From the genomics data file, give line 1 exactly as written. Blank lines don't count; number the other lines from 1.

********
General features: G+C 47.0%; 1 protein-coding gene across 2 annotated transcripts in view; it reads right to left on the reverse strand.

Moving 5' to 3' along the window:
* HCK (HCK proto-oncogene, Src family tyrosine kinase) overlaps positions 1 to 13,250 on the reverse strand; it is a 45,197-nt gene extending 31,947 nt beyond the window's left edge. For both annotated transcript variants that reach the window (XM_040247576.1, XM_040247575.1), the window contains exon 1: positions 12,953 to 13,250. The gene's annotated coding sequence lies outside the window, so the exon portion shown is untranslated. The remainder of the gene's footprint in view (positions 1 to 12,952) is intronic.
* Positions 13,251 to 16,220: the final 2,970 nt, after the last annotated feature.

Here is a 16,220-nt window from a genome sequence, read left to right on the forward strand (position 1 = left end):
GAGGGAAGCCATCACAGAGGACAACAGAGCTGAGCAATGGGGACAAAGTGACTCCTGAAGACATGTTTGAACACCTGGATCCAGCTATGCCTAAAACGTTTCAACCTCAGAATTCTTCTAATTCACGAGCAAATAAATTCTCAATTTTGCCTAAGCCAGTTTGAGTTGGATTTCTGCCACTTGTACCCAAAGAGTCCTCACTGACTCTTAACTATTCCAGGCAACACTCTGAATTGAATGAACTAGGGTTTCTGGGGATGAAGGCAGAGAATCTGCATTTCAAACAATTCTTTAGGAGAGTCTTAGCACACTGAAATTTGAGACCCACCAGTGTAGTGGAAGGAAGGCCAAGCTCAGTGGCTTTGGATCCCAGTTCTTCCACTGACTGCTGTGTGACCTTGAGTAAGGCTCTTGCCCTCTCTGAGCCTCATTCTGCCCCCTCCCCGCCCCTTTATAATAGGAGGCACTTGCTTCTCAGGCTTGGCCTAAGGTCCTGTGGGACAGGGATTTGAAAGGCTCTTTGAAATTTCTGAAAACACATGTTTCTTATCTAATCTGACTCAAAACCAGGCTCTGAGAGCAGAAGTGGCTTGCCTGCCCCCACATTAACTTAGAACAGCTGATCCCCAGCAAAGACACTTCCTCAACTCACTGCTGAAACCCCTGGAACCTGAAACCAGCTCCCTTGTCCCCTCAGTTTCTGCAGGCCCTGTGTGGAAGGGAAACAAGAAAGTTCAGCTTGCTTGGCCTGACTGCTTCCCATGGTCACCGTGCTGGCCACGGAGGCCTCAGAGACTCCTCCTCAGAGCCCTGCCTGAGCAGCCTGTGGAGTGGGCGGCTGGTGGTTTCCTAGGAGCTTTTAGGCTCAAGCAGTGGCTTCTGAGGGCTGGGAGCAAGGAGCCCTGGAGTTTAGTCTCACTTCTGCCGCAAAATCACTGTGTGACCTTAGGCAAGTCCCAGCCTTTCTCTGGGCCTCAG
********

General features: G+C 47.0%; 1 protein-coding gene across 2 annotated transcripts in view; it reads right to left on the reverse strand.